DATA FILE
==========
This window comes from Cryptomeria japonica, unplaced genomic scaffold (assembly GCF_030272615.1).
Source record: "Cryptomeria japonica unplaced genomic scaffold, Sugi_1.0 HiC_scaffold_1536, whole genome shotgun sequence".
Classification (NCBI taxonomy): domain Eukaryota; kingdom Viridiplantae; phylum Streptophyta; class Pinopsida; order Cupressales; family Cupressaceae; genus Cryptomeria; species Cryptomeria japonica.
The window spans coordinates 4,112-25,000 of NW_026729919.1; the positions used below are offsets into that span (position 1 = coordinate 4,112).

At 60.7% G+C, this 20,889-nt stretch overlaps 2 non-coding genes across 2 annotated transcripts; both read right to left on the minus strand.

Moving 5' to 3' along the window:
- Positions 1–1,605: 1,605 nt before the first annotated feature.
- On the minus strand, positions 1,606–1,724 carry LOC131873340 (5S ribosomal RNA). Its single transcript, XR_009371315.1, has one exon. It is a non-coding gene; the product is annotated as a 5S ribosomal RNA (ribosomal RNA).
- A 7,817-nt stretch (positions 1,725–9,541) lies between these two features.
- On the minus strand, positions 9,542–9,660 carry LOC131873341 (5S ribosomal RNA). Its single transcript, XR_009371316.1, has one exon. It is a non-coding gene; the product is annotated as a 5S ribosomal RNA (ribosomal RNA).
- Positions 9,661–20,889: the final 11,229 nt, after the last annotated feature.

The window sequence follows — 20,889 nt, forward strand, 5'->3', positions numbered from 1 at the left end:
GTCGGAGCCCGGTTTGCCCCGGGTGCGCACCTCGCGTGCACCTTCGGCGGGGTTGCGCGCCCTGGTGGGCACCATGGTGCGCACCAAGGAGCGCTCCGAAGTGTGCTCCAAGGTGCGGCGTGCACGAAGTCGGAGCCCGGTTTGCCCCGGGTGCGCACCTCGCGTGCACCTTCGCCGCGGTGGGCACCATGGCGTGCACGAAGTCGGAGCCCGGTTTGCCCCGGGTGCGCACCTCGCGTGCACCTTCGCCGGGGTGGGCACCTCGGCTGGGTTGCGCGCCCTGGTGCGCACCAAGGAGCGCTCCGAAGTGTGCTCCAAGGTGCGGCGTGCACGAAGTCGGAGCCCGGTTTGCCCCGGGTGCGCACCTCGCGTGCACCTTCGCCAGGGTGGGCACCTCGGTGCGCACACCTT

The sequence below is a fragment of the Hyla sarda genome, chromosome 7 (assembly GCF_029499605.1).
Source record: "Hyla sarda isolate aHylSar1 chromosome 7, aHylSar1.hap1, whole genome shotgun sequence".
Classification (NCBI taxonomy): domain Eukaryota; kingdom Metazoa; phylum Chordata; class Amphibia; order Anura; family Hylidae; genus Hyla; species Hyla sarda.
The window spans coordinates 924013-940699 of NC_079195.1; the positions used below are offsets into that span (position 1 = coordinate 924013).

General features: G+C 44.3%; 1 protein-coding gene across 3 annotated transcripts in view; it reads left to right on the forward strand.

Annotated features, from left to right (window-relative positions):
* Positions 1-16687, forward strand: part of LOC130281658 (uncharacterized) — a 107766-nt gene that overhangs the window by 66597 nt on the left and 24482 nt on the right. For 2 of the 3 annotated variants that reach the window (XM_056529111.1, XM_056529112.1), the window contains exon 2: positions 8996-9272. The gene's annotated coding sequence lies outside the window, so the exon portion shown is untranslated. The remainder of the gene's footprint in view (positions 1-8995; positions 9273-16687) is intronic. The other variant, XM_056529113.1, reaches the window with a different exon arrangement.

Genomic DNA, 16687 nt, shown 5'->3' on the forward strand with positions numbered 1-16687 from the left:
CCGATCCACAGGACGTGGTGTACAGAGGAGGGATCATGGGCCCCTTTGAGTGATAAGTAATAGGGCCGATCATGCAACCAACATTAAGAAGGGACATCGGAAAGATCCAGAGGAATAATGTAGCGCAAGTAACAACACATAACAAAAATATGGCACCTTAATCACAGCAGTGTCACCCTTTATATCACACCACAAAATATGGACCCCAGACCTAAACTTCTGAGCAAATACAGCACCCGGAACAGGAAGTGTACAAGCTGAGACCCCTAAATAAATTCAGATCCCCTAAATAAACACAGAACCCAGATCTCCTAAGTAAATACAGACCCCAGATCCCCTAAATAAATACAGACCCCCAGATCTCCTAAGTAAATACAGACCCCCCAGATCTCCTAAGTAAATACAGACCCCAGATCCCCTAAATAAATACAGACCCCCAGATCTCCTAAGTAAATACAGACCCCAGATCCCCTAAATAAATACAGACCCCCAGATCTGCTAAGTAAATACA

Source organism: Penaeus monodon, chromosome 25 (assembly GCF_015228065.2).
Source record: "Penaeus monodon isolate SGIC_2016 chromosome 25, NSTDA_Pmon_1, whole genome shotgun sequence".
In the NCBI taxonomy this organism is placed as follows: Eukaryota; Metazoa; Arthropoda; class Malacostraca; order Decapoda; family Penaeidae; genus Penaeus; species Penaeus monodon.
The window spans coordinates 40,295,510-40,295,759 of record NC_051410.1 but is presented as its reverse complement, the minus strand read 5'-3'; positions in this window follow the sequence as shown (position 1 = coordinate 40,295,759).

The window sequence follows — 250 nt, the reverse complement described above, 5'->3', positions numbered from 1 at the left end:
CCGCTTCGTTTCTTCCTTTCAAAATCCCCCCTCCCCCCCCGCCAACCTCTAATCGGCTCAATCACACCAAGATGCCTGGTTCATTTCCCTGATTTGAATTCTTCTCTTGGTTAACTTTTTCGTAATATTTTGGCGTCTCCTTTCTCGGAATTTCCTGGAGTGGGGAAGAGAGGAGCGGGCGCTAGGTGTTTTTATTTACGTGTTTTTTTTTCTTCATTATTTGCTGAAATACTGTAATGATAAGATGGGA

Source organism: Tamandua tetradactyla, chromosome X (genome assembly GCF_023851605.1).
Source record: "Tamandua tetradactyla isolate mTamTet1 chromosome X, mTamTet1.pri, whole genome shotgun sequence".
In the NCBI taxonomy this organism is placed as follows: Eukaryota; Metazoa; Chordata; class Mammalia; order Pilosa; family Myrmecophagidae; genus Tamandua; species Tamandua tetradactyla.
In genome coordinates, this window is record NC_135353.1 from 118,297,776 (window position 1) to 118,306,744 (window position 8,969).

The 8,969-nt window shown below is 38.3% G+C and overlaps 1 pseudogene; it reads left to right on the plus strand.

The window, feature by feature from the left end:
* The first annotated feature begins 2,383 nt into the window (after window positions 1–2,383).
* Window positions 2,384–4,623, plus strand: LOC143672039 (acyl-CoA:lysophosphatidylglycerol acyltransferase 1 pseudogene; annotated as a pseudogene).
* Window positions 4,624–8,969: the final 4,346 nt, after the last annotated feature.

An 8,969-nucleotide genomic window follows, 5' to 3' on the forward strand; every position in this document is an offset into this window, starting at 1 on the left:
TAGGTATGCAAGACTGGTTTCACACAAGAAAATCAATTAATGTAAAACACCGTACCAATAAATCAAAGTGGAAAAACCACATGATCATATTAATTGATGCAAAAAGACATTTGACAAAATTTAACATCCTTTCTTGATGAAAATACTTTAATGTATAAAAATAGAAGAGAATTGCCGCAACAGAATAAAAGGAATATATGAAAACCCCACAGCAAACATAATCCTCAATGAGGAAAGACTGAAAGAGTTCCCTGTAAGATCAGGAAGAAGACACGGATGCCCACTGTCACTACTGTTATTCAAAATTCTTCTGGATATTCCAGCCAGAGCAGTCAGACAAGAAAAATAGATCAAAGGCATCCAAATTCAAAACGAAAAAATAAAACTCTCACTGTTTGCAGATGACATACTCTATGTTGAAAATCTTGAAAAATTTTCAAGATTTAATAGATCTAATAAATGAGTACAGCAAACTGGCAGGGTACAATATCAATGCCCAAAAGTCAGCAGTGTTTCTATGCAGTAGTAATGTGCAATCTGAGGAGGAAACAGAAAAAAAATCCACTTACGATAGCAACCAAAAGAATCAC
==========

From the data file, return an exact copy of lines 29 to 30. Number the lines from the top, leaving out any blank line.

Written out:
Source organism: Tamandua tetradactyla, chromosome X (genome assembly GCF_023851605.1).
Source record: "Tamandua tetradactyla isolate mTamTet1 chromosome X, mTamTet1.pri, whole genome shotgun sequence".